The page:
Saudi Arabia, a country well known for a disregard of human rights and systematic misogyny, has recently made the decision to allow Women the pleasure of driving. Many reports have lauded this as a symbol that things are going to start to get more progressive, and have made suggestions that this may be the first of many changes to the Saudi way of life. I, however, must beg to differ; this law was not changed for the benefit of the people, nor will they start to be anytime soon.

All hail King Salman

To fully understand this story, it's vital that you're aware of the character of King Salman.

This is a man that brings a whole new meaning to excess and riches, even whilst an estimated 1/4 of the Saudi population are thought to live below the poverty line. You might be forgiven for thinking that any royal family is bound to splash their wealth around at least a little bit, but King Salman, never one to be beaten, is certainly the most ostentatious individual I have read about. Let me divulge a few examples: firstly, on a recent trip to Russia, he ensured that he had a solid gold escalator (which ended up malfunctioning in a tremendously satisfactory manner) to take him from the lofty heights of his private jet to the tarmac of the runway below; then there's that time he went to Jakarta and took two elevators (or "personal lifts"), two Mercedes cars, a 1,500 strong entourage, and 500 tonnes of luggage.

I don't think this is a ruler that particularly cares about his people, but then why would he allow this law to pass? It's a simple answer: business.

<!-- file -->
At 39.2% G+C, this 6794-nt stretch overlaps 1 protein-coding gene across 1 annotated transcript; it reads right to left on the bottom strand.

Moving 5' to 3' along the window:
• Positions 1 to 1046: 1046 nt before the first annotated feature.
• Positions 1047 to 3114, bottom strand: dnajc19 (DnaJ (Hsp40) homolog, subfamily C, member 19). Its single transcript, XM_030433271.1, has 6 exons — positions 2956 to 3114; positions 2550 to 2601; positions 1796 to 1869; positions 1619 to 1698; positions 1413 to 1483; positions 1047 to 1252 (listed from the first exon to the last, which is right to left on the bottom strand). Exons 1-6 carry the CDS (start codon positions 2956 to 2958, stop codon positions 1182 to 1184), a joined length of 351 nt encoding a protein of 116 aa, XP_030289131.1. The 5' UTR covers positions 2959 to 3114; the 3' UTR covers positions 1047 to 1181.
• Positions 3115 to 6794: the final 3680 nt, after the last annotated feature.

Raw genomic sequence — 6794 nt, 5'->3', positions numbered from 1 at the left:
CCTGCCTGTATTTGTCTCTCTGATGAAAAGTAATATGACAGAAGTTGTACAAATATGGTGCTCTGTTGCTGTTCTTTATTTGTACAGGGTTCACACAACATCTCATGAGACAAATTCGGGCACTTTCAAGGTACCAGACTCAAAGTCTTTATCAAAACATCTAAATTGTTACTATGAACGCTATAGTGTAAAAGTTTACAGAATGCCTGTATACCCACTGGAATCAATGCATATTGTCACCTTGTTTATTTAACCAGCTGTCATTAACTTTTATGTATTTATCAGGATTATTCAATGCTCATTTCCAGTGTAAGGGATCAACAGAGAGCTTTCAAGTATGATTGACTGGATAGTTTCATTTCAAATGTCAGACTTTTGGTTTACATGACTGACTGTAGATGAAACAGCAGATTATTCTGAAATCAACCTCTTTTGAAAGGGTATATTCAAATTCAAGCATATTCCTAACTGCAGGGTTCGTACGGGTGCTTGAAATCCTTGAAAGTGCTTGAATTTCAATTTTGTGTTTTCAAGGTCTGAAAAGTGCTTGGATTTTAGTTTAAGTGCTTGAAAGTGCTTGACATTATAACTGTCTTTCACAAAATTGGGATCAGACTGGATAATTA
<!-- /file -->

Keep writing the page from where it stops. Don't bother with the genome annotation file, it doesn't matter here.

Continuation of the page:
The More Cars, The More Money

Whilst the ban will not be fully lifted until June of next year (there have been a string of arrests made in recent days as women responded to the news by attempting to drive), women are fully permitted to apply for a driving license so that they're ready when the big day arrives.

Within mere seconds of the news going live, a plethora of global car manufacturers including Ford, General Motors, Jaguar, and Volkswagen, had already begun releasing their advertisement campaigns in the form of mostly contrived, somewhat cheesy clichés regarding "girl power." Ford, for example, ran with an image of a Hijab clad woman staring at her reflection in the rear-view mirror with an accompanying slogan of "Welcome to the driver's seat".

I'm sure you're all feeling so refreshingly empowered.

The truth is, this is an opportunity that no business can refuse. On one hand, they get to appear socially liberal and caring, and on the other, they get to rake in money, and lots of it. It's a golden ticket for the entirety of the automotive industry to jump into a completely new and relatively wealthy market; there are approximately 14 million Saudi women, and one business analyst has predicted a surge of 60,000 vehicles purchased per year for a period of 11 years.

Social change or big bills?

It is somewhat remarkable that this law has been changed at such a convenient time for the economy. Saudi Arabia's market figures for 2016 show a significant drop in light automobile sales of %12.2, something that clearly wasn't sitting well with the powers that be.

This is not about allowing women more freedom. In fact, whilst we're here I'll point out that women still can't marry or divorce without express permission from a male chaperone, appear in any public space when not in their uniform of a full-length abaya, or even go out for dinner unless a designated section is provided in the building. This is about money, and exploiting a market comprised of those discriminated against in nearly every other element of their lives. I am not saying that women should not be celebrating this change, as they have battled for three long decades for their right to do so, I am simply stating that this isn't about to spark the end of an ultra-conservative ruling, nor should we pretend it will.